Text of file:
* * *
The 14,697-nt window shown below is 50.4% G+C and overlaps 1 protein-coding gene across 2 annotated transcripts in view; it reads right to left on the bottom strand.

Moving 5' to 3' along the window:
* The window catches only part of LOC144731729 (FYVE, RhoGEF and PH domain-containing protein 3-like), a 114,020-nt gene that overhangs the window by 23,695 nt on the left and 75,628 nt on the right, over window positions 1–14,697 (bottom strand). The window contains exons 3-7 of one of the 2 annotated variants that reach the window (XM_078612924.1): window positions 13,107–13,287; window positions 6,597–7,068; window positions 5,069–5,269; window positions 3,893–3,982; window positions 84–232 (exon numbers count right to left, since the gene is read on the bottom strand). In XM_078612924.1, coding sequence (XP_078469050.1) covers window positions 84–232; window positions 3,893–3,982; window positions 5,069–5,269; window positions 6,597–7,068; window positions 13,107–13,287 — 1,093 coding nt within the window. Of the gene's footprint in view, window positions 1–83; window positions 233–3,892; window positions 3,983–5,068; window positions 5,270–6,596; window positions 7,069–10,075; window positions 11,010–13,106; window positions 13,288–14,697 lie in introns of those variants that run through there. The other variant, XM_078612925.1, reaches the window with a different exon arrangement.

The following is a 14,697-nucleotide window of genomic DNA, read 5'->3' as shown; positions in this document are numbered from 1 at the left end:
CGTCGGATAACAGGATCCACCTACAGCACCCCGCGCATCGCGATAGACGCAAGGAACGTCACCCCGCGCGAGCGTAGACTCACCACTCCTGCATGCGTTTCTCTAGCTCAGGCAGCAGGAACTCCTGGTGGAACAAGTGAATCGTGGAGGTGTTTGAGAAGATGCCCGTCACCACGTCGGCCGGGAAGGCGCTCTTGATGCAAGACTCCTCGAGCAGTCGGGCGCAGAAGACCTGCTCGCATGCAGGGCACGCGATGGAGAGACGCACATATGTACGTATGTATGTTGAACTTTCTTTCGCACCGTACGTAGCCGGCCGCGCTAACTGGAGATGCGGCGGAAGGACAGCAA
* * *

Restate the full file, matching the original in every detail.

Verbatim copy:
The 14,697-nt window shown below is 50.4% G+C and overlaps 1 protein-coding gene across 2 annotated transcripts in view; it reads right to left on the bottom strand.

Moving 5' to 3' along the window:
* The window catches only part of LOC144731729 (FYVE, RhoGEF and PH domain-containing protein 3-like), a 114,020-nt gene that overhangs the window by 23,695 nt on the left and 75,628 nt on the right, over window positions 1–14,697 (bottom strand). The window contains exons 3-7 of one of the 2 annotated variants that reach the window (XM_078612924.1): window positions 13,107–13,287; window positions 6,597–7,068; window positions 5,069–5,269; window positions 3,893–3,982; window positions 84–232 (exon numbers count right to left, since the gene is read on the bottom strand). In XM_078612924.1, coding sequence (XP_078469050.1) covers window positions 84–232; window positions 3,893–3,982; window positions 5,069–5,269; window positions 6,597–7,068; window positions 13,107–13,287 — 1,093 coding nt within the window. Of the gene's footprint in view, window positions 1–83; window positions 233–3,892; window positions 3,983–5,068; window positions 5,270–6,596; window positions 7,069–10,075; window positions 11,010–13,106; window positions 13,288–14,697 lie in introns of those variants that run through there. The other variant, XM_078612925.1, reaches the window with a different exon arrangement.

The following is a 14,697-nucleotide window of genomic DNA, read 5'->3' as shown; positions in this document are numbered from 1 at the left end:
CGTCGGATAACAGGATCCACCTACAGCACCCCGCGCATCGCGATAGACGCAAGGAACGTCACCCCGCGCGAGCGTAGACTCACCACTCCTGCATGCGTTTCTCTAGCTCAGGCAGCAGGAACTCCTGGTGGAACAAGTGAATCGTGGAGGTGTTTGAGAAGATGCCCGTCACCACGTCGGCCGGGAAGGCGCTCTTGATGCAAGACTCCTCGAGCAGTCGGGCGCAGAAGACCTGCTCGCATGCAGGGCACGCGATGGAGAGACGCACATATGTACGTATGTATGTTGAACTTTCTTTCGCACCGTACGTAGCCGGCCGCGCTAACTGGAGATGCGGCGGAAGGACAGCAA